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North Korea is secretly supplying Russia with artillery, the US says

North Korea is secretly supplying Russia with artillery, the US says

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The North Korean government is secretly funneling artillery shells to help Russia in its war in Ukraine, using countries in the Middle East and North Africa to cover up the movement of weapons, although it was not yet clear whether the shipments were received, White House he said on Wednesday.

The shipments include “thousands” of shells, John Kirby, the National Security Council’s strategic communications coordinator, told reporters. He characterized that number as “significant”, but not enough to change the course of the war “in any significant way”.

Kirby would not reveal how the North Koreans might deliver artillery shells or which countries are believed to be transit points, saying only, “We have a sense of where they’re going” and that the United States “will continue to look at what our options are.”

Allegations about North Korea are on top of evidence that Russia also relied on Iran – and especially Iranian-made drones — to supplement its war effort in Ukraine. That Moscow has turned to both pariah states — which have spent years under punishing sanctions aimed at curbing their nuclear weapons development — is “a sign of the lack and need of Russian articles,” Kirby said.

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He credited the “effectiveness of international sanctions” for constraining Russia’s defense industrial base to the point that Russian President Vladimir Putin had to seek help from North Korea — an option the Biden administration first suggested Putin had sought weeks ago.

“Back in September we had indications that Russia was willing to buy,” Kirby he said. “Now we have indications that Russia has bought — and they’re on the move.”

But there are practical limits to getting those weapons to Russia – especially if Moscow wants them quickly.

“Artillery is very, very heavy. So it will take weeks to ship,” said Bruce W. Bennett, a defense researcher at the Rand Corp. and an expert on Northeast Asia and the Middle East. Far more likely, he said, North Korea would send at least some of the shells through China, where trains could carry the cargo through Central Asia and Iran — making it nearly impossible for the United States and its allies to stop the weapons before they reach their destination.

It’s also possible, Bennett said, that North Korea is using multiple routes to keep the West guessing. Pyongyang would have to use sea lanes to get artillery to North Africa, potentially creating more opportunities for the West to seize weapons, but also maintaining a steady supply to the Russians, he noted, adding: “Maybe some of the ammunition travels by train and some travels by ship because Russia thinks it will be in this war for a long period of time.”

State Department spokesman Ned Price said on Nov. 2 that North Korea is secretly supplying Russia with artillery shells to aid its war effort in Ukraine. (Video: Reuters)

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While the White House has not specified which countries serve as transit points, there are several likely candidates, given Russia’s influence in the region.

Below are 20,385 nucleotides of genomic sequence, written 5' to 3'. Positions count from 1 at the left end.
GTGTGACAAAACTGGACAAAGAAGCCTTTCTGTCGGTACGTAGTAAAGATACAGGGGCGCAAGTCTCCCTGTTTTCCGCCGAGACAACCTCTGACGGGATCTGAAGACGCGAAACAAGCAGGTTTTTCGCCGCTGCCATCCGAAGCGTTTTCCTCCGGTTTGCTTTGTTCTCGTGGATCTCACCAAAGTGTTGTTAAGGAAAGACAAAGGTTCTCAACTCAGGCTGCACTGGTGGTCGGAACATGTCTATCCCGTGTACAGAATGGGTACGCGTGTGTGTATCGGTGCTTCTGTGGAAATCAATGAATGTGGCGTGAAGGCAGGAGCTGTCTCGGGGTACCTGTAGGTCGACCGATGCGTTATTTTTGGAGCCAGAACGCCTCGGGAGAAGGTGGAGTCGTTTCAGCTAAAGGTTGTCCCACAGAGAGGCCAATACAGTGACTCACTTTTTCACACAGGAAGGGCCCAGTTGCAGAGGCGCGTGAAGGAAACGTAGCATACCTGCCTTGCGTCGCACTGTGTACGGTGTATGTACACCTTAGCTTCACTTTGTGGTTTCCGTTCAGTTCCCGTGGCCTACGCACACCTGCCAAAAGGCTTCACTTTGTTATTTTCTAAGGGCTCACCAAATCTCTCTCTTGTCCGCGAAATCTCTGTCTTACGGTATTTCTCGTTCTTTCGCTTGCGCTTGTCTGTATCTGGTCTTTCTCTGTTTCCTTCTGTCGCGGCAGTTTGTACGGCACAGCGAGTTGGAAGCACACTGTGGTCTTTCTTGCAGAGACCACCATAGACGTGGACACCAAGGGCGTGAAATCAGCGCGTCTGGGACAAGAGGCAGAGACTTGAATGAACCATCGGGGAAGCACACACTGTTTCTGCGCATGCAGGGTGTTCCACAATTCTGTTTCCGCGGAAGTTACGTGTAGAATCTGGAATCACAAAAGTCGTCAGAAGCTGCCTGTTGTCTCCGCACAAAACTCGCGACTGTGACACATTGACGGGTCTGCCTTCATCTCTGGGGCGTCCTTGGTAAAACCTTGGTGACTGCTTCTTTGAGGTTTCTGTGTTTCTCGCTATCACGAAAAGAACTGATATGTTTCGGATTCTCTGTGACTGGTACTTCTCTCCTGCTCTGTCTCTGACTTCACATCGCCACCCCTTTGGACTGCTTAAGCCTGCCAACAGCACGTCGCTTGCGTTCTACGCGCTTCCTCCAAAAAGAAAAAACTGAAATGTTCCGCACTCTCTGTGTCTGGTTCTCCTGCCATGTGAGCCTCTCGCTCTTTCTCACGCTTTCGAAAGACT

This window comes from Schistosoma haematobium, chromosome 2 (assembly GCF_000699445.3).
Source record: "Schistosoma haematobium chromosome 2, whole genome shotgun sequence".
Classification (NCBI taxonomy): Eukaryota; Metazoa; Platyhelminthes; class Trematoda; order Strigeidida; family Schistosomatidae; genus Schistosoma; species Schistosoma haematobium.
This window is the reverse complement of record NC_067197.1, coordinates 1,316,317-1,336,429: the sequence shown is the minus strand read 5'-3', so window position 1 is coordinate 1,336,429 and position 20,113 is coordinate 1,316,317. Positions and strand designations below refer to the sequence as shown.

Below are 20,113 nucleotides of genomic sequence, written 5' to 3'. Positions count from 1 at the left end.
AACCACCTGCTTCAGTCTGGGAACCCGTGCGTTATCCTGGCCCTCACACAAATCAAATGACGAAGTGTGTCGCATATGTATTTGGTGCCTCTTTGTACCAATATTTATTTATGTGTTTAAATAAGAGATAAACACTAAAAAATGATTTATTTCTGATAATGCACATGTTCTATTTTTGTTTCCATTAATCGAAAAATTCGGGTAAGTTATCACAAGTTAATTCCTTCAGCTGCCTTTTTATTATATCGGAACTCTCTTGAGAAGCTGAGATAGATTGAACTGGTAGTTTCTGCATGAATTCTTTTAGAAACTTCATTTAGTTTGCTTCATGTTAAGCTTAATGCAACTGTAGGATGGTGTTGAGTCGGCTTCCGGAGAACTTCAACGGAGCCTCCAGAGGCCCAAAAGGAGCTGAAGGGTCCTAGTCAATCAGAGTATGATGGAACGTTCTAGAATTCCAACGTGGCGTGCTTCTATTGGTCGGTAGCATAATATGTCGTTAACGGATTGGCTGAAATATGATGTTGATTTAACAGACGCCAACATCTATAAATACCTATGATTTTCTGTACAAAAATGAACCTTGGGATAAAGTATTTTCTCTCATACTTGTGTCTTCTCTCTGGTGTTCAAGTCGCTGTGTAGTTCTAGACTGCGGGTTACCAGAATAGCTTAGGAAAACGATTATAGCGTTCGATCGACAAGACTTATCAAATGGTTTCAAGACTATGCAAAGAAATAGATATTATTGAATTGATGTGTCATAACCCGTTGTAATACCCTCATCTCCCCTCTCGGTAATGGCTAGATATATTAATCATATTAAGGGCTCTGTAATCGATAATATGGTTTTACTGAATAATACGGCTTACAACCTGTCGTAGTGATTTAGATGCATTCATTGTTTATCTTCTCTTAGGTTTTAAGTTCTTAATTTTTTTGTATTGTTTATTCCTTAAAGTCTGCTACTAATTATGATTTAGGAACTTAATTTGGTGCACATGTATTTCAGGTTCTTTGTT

Russia has close ties to Syria, where it has been President Bashar al-Assad’s main military backer in an 11-year civil war that has become a conflict with rebel and extremist groups largely cornered in the country’s northwest. Russia has control, according to a bilateral agreement, over the naval base in Tartus, on the coast of the Mediterranean Sea, as well as the Hmeimim air base. Moscow has improved both facilities in recent years.

Assad also maintains relations with North Korea, which has been accused of providing favors the Syrian army with ballistic missiles and chemical weapons components in defiance of UN sanctions. In 2019, the two countries signed an agreement on economic cooperation.

In North Africa, mercenaries from Russia’s Wagner Group are reportedly present in bases and ports controlled by rebel warlord Khalifa Hifter’s Libyan National Army. Researchers say the group is present in more than a dozen nations on the continent.

North Korea has a network of military flagships in Africa, which experts say the choice of those middle countries is also advantageous.

“The North Koreans have established routes there that they can maneuver,” said Ken Gause, a North Korea expert at the CNA think tank, noting that “the United States has a lot of surveillance over North Korea” that reduces direct routes through Siberia. attractive.

Earlier this fall, North Korea vehemently denied accusations that it could supply weapons to Russia. Experts say it’s a sign that the country either owes Moscow – or has something to gain by doing Russia this favor now.

North Korea’s main preoccupation is its position on the Korean Peninsula, where its long-running conflict with South Korea became particularly heated on Wednesday. Amid joint military exercises between South Korea and the United States, the North carried out a missile launch, with one missile falling near South Korean waters, prompting Seoul to return fire.

North Korea has also sought to develop its own tactical nuclear arsenal – a weapon that Russia has more than any other country in the world. “My guess is that North Korea is doing this to get Russia to give them the help they previously refused,” Bennett said. “When you lead a country that is as rogue as Kim Jong Un in North Korea, you have to take advantage of every opportunity that comes your way.”



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